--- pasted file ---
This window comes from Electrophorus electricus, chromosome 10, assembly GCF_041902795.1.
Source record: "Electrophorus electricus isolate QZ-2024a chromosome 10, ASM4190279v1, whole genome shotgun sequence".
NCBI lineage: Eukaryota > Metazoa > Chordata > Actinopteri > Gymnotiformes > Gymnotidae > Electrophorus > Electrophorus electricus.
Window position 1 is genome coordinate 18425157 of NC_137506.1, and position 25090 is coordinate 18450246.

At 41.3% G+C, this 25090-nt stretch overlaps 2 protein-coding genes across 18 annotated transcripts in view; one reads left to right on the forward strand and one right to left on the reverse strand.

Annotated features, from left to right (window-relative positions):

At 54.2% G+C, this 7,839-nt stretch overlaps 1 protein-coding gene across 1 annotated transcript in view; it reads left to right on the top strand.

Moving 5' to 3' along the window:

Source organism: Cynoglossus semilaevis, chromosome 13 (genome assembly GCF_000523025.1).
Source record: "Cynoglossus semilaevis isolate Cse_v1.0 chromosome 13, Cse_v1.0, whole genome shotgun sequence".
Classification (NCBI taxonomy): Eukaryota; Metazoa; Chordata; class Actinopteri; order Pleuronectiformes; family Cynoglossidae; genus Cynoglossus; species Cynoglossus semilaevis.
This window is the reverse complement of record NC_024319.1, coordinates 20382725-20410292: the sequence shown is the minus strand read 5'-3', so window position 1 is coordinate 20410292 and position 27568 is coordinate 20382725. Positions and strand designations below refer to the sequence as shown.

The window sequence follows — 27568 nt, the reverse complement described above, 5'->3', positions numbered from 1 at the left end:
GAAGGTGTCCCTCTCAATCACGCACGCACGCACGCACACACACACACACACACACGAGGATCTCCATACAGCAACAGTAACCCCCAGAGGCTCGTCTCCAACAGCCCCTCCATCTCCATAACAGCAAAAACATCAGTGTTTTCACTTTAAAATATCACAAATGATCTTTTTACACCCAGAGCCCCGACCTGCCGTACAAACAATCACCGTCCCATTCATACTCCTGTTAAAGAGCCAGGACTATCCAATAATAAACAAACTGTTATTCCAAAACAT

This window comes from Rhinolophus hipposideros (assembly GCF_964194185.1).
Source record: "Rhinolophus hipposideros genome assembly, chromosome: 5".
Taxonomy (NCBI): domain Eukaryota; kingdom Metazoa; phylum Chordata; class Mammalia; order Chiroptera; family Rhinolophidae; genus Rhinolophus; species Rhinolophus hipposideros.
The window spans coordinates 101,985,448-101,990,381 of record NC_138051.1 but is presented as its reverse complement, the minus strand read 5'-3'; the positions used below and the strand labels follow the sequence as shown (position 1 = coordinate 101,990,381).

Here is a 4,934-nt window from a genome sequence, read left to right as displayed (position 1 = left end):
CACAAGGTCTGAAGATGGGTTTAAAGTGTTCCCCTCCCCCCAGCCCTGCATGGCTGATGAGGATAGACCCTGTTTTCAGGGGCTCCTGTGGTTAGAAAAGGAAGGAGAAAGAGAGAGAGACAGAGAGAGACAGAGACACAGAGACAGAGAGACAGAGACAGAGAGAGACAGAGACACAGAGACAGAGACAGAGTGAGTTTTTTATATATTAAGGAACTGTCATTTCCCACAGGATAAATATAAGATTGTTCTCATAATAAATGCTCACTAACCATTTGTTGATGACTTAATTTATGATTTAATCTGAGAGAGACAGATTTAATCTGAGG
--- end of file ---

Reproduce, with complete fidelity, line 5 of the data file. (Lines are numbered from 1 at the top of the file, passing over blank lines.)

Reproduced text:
At 41.3% G+C, this 25090-nt stretch overlaps 2 protein-coding genes across 18 annotated transcripts in view; one reads left to right on the forward strand and one right to left on the reverse strand.